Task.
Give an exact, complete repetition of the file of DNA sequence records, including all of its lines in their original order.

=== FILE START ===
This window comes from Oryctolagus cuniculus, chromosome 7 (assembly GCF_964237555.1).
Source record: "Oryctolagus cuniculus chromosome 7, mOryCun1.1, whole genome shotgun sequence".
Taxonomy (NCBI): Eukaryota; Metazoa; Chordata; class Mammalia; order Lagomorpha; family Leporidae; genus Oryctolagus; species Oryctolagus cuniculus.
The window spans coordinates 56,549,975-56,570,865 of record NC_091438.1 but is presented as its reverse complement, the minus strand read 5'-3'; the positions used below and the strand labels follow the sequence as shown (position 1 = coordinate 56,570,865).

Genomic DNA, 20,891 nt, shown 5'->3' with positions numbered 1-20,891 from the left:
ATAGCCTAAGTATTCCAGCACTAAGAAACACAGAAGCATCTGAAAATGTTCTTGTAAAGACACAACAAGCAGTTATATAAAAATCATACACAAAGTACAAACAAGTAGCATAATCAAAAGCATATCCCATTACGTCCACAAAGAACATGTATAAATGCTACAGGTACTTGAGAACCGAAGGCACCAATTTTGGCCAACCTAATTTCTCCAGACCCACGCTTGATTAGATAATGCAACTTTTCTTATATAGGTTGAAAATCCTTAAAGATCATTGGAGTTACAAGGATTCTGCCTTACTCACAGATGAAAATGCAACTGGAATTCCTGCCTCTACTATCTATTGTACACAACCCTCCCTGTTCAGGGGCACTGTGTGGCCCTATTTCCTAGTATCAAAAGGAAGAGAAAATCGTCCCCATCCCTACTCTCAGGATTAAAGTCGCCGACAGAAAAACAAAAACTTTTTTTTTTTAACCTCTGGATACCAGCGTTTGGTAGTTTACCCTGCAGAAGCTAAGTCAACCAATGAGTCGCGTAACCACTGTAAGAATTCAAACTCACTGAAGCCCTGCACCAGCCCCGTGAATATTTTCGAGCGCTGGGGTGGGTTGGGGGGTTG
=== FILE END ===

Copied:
This window comes from Oryctolagus cuniculus, chromosome 7 (assembly GCF_964237555.1).
Source record: "Oryctolagus cuniculus chromosome 7, mOryCun1.1, whole genome shotgun sequence".
Taxonomy (NCBI): Eukaryota; Metazoa; Chordata; class Mammalia; order Lagomorpha; family Leporidae; genus Oryctolagus; species Oryctolagus cuniculus.
The window spans coordinates 56,549,975-56,570,865 of record NC_091438.1 but is presented as its reverse complement, the minus strand read 5'-3'; the positions used below and the strand labels follow the sequence as shown (position 1 = coordinate 56,570,865).

Genomic DNA, 20,891 nt, shown 5'->3' with positions numbered 1-20,891 from the left:
ATAGCCTAAGTATTCCAGCACTAAGAAACACAGAAGCATCTGAAAATGTTCTTGTAAAGACACAACAAGCAGTTATATAAAAATCATACACAAAGTACAAACAAGTAGCATAATCAAAAGCATATCCCATTACGTCCACAAAGAACATGTATAAATGCTACAGGTACTTGAGAACCGAAGGCACCAATTTTGGCCAACCTAATTTCTCCAGACCCACGCTTGATTAGATAATGCAACTTTTCTTATATAGGTTGAAAATCCTTAAAGATCATTGGAGTTACAAGGATTCTGCCTTACTCACAGATGAAAATGCAACTGGAATTCCTGCCTCTACTATCTATTGTACACAACCCTCCCTGTTCAGGGGCACTGTGTGGCCCTATTTCCTAGTATCAAAAGGAAGAGAAAATCGTCCCCATCCCTACTCTCAGGATTAAAGTCGCCGACAGAAAAACAAAAACTTTTTTTTTTTAACCTCTGGATACCAGCGTTTGGTAGTTTACCCTGCAGAAGCTAAGTCAACCAATGAGTCGCGTAACCACTGTAAGAATTCAAACTCACTGAAGCCCTGCACCAGCCCCGTGAATATTTTCGAGCGCTGGGGTGGGTTGGGGGGTTG